Melville JL, Katon W, Delaney K, Newton K: Urinary incontinence in US women: a population-based study. Arch Intern Med. 2005, 165: 537-542. 10.1001/archinte.165.5.537.
Johanson JF, Lafferty J: Epidemiology of fecal incontinence: the silent affliction. Am J Gastroenterol. 1996, 91: 33-36.
Madoff RD, Parker SC, Varma MG, Lowry AC: Faecal incontinence in adults. Lancet. 2004, 364: 621-632. 10.1016/S0140-6736(04)16856-6.
Norton P, Brubaker L: Urinary incontinence in women. Lancet. 2006, 367: 57-67. 10.1016/S0140-6736(06)67925-7.
Berg RW, Milligan MC, Sarbaugh FC: Association of skin wetness and pH with diaper dermatitis. Pediatr Dermatol. 1994, 11: 18-20. 10.1111/j.1525-1470.1994.tb00066.x.
Campbell RL: Clinical tests with improved disposable diapers. Pediatrician. 1987, 14 (Suppl 1): 34-38.
Fader M, Cottenden AM, Getliffe K: Absorbent products for moderate-heavy urinary and/or faecal incontinence in women and men. Cochrane Database Syst Rev. 2008, CD007408-
Fader M, Cottenden A, Getliffe K, Gage H, Clarke-O'Neill S, Jamieson K, Green N, Williams P, Brooks R, Malone-Lee J: Absorbent products for urinary/faecal incontinence: a comparative evaluation of key product designs. Health Technol Assess. 2008, 12: iii-iv. ix-185
Brazzelli M, Shirran E, Vale L: Absorbent products for containing urinary and/or fecal incontinence in adults. J Wound Ostomy Continence Nurs. 2002, 29: 45-54.
Atherton DJ: The aetiology and management of irritant diaper dermatitis. J Eur Acad Dermatol Venereol. 2001, 15 (Suppl 1): 1-4. 10.1046/j.0926-9959.2001.00001.x.
Gray M: Incontinence-related skin damage: essential knowledge. Ostomy Wound Manage. 2007, 53: 28-32.
Bliss DZ, Savik K, Harms S, Fan Q, Wyman JF: Prevalence and correlates of perineal dermatitis in nursing home residents. Nurs Res. 2006, 55: 243-251. 10.1097/00006199-200607000-00004.
Junkin J, Selekof JL: Prevalence of incontinence and associated skin injury in the acute care inpatient. J Wound Ostomy Continence Nurs. 2007, 34: 260-269.
Elias PM: Epidermal lipids, barrier function, and desquamation. J Invest Dermatol. 1983, 80 (Suppl): 44s-49s. 10.1038/jid.1983.12.
Madison KC: Barrier function of the skin: "la raison d'être" of the epidermis. J Invest Dermatol. 2003, 121: 231-241. 10.1046/j.1523-1747.2003.12359.x.
Choi E, Man M, Xu P, Xin S, Liu Z, Crumrine DA, Jiang YJ, Fluhr JW, Feingold KR, Elias PM, Mauro TM: Stratum corneum acidification is impaired in moderately aged human and murine skin. J Invest Dermatol. 2007, 127: 2847-2856. 10.1038/sj.jid.5700913.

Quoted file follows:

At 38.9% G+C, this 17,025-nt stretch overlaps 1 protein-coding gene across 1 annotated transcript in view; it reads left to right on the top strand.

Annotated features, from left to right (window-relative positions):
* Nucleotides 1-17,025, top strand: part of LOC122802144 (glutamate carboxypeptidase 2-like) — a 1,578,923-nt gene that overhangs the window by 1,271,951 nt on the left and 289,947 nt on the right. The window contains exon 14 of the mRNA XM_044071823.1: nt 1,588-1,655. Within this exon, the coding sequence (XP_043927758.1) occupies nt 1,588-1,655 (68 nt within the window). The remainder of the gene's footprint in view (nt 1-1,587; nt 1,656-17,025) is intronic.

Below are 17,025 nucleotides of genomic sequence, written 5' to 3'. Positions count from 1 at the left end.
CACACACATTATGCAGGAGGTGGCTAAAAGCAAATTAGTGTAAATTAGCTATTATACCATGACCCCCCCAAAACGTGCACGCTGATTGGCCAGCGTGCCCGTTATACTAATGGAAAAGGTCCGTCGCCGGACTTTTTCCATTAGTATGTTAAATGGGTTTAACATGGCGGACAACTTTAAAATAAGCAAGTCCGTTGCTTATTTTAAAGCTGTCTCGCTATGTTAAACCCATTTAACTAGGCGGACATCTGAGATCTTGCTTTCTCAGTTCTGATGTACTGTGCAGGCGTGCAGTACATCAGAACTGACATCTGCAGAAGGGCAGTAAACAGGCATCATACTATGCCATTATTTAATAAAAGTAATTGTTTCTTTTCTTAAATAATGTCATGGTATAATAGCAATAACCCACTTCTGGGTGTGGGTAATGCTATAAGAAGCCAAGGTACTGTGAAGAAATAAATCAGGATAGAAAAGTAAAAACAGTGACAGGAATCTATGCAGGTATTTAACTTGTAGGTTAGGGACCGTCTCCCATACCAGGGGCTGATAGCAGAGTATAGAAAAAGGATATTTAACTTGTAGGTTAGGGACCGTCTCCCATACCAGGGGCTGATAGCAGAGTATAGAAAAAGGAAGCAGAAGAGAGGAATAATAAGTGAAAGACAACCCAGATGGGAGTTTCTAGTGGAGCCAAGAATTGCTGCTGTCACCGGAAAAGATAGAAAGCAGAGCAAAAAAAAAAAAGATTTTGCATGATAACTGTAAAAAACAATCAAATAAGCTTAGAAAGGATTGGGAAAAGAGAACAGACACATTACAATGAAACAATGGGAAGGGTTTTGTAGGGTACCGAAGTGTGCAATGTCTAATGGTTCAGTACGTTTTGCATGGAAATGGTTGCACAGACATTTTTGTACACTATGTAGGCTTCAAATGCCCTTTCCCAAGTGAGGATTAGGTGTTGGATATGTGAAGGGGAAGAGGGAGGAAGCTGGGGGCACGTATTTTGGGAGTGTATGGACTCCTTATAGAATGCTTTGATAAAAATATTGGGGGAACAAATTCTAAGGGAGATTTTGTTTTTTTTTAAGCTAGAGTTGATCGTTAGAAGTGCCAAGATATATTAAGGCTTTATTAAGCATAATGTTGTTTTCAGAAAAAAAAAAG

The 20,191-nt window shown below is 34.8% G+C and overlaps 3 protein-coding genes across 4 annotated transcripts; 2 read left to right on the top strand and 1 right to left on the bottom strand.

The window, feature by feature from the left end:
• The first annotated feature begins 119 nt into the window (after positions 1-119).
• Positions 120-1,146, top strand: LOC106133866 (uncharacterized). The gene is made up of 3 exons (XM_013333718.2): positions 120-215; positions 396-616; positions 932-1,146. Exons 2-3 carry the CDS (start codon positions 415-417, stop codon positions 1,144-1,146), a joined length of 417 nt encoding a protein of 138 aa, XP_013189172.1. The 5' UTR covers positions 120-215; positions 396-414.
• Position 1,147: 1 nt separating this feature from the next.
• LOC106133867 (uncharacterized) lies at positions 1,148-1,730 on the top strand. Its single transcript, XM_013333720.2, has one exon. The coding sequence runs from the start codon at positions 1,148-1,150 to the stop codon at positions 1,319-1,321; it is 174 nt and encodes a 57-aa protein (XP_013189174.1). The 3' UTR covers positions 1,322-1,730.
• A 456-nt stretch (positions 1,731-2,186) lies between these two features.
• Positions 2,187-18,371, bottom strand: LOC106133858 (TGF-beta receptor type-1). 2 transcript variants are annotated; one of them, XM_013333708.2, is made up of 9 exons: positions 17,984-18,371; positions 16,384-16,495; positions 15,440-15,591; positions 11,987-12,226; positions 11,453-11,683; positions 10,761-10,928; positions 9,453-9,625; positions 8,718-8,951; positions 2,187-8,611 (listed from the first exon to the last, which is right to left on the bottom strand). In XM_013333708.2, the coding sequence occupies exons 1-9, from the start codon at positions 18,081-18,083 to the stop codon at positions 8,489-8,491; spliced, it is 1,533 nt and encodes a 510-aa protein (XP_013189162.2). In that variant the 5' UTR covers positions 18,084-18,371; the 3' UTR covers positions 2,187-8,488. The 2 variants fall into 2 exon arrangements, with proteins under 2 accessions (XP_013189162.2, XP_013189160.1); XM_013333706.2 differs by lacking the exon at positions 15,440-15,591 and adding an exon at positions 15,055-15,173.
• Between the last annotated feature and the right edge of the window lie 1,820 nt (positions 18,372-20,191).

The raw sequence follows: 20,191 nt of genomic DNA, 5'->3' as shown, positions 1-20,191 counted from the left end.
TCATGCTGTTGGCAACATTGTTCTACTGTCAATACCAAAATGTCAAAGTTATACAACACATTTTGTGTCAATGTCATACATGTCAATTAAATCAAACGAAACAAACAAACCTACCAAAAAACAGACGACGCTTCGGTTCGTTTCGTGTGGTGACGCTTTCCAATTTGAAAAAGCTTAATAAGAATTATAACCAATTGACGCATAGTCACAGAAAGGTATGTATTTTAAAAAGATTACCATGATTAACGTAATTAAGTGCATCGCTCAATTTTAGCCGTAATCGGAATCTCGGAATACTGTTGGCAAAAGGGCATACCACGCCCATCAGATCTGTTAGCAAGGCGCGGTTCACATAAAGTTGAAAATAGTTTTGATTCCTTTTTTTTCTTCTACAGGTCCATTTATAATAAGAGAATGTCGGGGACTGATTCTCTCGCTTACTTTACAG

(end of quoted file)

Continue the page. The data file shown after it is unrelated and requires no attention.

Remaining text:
Hachem J, Man M, Crumrine D, Uchida Y, Brown BE, Rogiers V, Roseeuw D, Feingold KR, Elias PM: Sustained serine proteases activity by prolonged increase in pH leads to degradation of lipid processing enzymes and profound alterations of barrier function and stratum corneum integrity. J Invest Dermatol. 2005, 125: 510-520. 10.1111/j.0022-202X.2005.23838.x.
Miano R, Germani S, Vespasiani G: Stones and urinary tract infections. Urol Int. 2007, 79 (Suppl 1): 32-36. 10.1159/000104439.
Fluhr JW, Akengin A, Bornkessel A, Fuchs S, Praessler J, Norgauer J, Grieshaber R, Kleesz P, Elsner P: Additive impairment of the barrier function by mechanical irritation, occlusion and sodium lauryl sulphate in vivo. Br J Dermatol. 2005, 153: 125-131. 10.1111/j.1365-2133.2005.06430.x.
Bliss DZ, Zehrer C, Savik K, Smith G, Hedblom E: An economic evaluation of four skin damage prevention regimens in nursing home residents with incontinence: economics of skin damage prevention. J Wound Ostomy Continence Nurs. 2007, 34: 143-152.
Beeckman D, Schoonhoven L, Verhaeghe S, Heyneman A, Defloor T: Prevention and treatment of incontinence-associated dermatitis: literature review. J Adv Nurs. 2009, 65: 1141-1154. 10.1111/j.1365-2648.2009.04986.x.
Campbell RL, Seymour JL, Stone LC, Milligan MC: Clinical studies with disposable diapers containing absorbent gelling materials: evaluation of effects on infant skin condition. J Am Acad Dermatol. 1987, 17: 978-987. 10.1016/S0190-9622(87)70287-4.
Seymour JL, Keswick BH, Hanifin JM, Jordan WP, Milligan MC: Clinical effects of diaper types on the skin of normal infants and infants with atopic dermatitis. J Am Acad Dermatol. 1987, 17: 988-997. 10.1016/S0190-9622(87)70288-6.
Schade H, Marchionini A: Der Säuremantel der Haut. Klin Wochenschr. 1928, 7: 12-4. 10.1007/BF01711684.
Hachem J, Roelandt T, Schürer N, Pu X, Fluhr J, Giddelo C, Man M, Crumrine D, Roseeuw D, Feingold KR, Mauro T, Elias PM: Acute acidification of stratum corneum membrane domains using polyhydroxyl acids improves lipid processing and inhibits degradation of corneodesmosomes. J Invest Dermatol. 2009, 130: 500-510. 10.1038/jid.2009.249.